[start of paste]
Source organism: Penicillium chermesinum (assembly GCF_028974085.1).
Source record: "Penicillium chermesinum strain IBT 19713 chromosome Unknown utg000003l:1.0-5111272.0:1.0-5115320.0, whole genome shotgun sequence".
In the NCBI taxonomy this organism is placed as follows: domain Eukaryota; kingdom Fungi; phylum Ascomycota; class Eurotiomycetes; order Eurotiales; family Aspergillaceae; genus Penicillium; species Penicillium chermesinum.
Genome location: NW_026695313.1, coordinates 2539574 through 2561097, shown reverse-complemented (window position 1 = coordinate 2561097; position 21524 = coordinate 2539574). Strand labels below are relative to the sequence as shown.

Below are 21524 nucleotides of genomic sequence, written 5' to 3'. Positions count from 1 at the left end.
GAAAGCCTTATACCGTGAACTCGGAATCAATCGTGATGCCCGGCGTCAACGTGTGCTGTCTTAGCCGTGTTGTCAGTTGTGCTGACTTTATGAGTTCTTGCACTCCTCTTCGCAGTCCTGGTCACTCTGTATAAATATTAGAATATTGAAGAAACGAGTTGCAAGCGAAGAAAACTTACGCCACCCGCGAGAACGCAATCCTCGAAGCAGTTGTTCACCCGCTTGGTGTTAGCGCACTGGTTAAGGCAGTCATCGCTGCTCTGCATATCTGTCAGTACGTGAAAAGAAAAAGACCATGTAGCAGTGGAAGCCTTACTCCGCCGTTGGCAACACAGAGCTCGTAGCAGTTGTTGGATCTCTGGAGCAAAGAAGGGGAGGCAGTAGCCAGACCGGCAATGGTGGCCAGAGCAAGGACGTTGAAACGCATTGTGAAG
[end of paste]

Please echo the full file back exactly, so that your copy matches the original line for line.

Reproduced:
Source organism: Penicillium chermesinum (assembly GCF_028974085.1).
Source record: "Penicillium chermesinum strain IBT 19713 chromosome Unknown utg000003l:1.0-5111272.0:1.0-5115320.0, whole genome shotgun sequence".
In the NCBI taxonomy this organism is placed as follows: domain Eukaryota; kingdom Fungi; phylum Ascomycota; class Eurotiomycetes; order Eurotiales; family Aspergillaceae; genus Penicillium; species Penicillium chermesinum.
Genome location: NW_026695313.1, coordinates 2539574 through 2561097, shown reverse-complemented (window position 1 = coordinate 2561097; position 21524 = coordinate 2539574). Strand labels below are relative to the sequence as shown.

Below are 21524 nucleotides of genomic sequence, written 5' to 3'. Positions count from 1 at the left end.
GAAAGCCTTATACCGTGAACTCGGAATCAATCGTGATGCCCGGCGTCAACGTGTGCTGTCTTAGCCGTGTTGTCAGTTGTGCTGACTTTATGAGTTCTTGCACTCCTCTTCGCAGTCCTGGTCACTCTGTATAAATATTAGAATATTGAAGAAACGAGTTGCAAGCGAAGAAAACTTACGCCACCCGCGAGAACGCAATCCTCGAAGCAGTTGTTCACCCGCTTGGTGTTAGCGCACTGGTTAAGGCAGTCATCGCTGCTCTGCATATCTGTCAGTACGTGAAAAGAAAAAGACCATGTAGCAGTGGAAGCCTTACTCCGCCGTTGGCAACACAGAGCTCGTAGCAGTTGTTGGATCTCTGGAGCAAAGAAGGGGAGGCAGTAGCCAGACCGGCAATGGTGGCCAGAGCAAGGACGTTGAAACGCATTGTGAAG